3. You're right about the knowledge part and I'd freely admit I'd be lost in any area I didn't know.... I must admit though -some days I go home feeling like a genius - and others I go home talking to myself... The sport we all love can be humbling at times... understatement
  4. We have the reverse of your problem in the backcountry of the Everglades (miles and miles of jungle shorelines, creeks, rivers, bays)... Every last bit of it looks fishy - but only maybe 10% holds fish (and it changes from day to day). Most of my anglers take one look at the places we go to and ask "where do we start?".. .
  5. I buy my threads by the box of 12 per color each time - and all of my unused thread stays in those very same boxes until they're used up and then I buy another dozen spools... I keep on hand maybe 20 boxes of spools - all of them kept in a big drawer and only come out one spool at a time as needed. I have noted in years past that spools of thread left in display type racks will fade over time. The only spools i keep on my bench are ones in bobbins ready for use (Danville's flat waxed nylon mostly...) and rarely have any problem with colors fading or thread weakening. Why the thread spools I've kept in a display rack have faded out I can't say except to note that any spools mounted on bobbins get used up long before any color fading - or other problems... can occur.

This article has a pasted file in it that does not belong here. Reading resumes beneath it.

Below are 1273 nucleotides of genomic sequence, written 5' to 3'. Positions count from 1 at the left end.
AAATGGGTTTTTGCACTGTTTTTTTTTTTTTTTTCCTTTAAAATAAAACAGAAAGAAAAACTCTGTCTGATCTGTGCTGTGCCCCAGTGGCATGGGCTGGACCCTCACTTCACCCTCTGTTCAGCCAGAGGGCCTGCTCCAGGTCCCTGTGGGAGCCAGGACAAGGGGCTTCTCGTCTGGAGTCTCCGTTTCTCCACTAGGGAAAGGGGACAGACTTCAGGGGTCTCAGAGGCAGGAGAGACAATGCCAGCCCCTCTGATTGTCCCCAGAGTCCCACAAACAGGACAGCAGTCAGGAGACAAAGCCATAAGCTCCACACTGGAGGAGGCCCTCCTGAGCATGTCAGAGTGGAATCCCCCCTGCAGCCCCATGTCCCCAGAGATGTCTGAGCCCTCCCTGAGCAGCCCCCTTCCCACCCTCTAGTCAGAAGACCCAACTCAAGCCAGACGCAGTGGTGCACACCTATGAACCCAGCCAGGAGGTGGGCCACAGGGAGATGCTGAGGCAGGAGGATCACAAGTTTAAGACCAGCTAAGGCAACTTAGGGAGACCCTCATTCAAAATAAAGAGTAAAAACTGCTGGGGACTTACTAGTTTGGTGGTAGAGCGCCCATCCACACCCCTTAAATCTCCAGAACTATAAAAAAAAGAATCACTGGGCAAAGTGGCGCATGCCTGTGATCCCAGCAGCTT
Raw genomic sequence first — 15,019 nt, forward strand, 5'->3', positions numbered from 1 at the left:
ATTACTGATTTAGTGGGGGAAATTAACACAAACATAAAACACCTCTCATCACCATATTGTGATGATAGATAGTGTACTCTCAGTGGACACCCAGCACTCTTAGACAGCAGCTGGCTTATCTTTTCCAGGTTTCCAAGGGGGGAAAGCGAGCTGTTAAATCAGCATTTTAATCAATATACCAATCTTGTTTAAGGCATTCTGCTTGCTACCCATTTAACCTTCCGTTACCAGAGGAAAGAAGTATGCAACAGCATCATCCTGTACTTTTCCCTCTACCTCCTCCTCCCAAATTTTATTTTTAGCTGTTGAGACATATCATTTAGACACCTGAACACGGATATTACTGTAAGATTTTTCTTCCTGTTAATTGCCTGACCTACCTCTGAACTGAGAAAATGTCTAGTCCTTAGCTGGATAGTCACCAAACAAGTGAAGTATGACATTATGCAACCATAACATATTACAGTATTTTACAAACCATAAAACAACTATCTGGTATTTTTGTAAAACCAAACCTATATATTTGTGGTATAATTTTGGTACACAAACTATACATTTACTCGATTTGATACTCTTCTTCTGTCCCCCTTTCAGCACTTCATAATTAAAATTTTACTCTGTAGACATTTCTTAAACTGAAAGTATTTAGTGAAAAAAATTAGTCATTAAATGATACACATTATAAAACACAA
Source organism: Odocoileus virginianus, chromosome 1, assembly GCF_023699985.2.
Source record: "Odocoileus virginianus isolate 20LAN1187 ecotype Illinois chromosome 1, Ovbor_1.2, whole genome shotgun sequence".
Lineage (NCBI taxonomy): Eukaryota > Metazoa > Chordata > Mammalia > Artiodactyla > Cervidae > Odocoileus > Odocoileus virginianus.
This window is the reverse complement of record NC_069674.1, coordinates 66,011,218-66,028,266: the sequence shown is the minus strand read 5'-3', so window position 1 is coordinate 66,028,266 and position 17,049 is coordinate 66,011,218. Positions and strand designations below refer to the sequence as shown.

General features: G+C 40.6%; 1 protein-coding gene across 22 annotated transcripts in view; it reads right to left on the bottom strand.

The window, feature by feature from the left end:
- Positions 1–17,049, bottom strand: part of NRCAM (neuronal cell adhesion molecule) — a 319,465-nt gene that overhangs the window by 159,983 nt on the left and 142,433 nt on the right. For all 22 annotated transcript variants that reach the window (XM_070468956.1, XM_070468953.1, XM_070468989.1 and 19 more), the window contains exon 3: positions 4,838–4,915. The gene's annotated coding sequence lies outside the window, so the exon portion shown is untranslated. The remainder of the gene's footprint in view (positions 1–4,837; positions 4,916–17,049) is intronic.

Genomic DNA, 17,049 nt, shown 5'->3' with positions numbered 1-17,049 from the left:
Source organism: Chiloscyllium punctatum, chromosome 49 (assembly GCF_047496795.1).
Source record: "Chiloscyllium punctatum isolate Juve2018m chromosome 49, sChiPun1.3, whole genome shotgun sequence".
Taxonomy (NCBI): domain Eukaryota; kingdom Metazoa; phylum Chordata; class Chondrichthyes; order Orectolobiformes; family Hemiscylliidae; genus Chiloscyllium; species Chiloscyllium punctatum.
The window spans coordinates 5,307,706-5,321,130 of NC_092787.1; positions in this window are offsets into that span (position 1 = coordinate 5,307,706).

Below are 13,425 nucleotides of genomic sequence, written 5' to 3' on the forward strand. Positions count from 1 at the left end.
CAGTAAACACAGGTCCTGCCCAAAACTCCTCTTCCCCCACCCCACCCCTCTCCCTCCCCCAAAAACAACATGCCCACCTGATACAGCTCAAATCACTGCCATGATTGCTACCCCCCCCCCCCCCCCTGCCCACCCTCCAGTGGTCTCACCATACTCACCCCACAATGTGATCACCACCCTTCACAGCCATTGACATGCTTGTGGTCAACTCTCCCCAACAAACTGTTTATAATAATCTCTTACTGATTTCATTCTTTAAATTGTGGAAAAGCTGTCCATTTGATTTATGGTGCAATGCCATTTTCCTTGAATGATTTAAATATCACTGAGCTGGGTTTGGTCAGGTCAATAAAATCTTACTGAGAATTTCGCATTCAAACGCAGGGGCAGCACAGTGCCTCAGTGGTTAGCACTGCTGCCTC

6. I actually used to teach this stuff - years ago at a local community college (night classes, lesson plans and all…) so it comes naturally.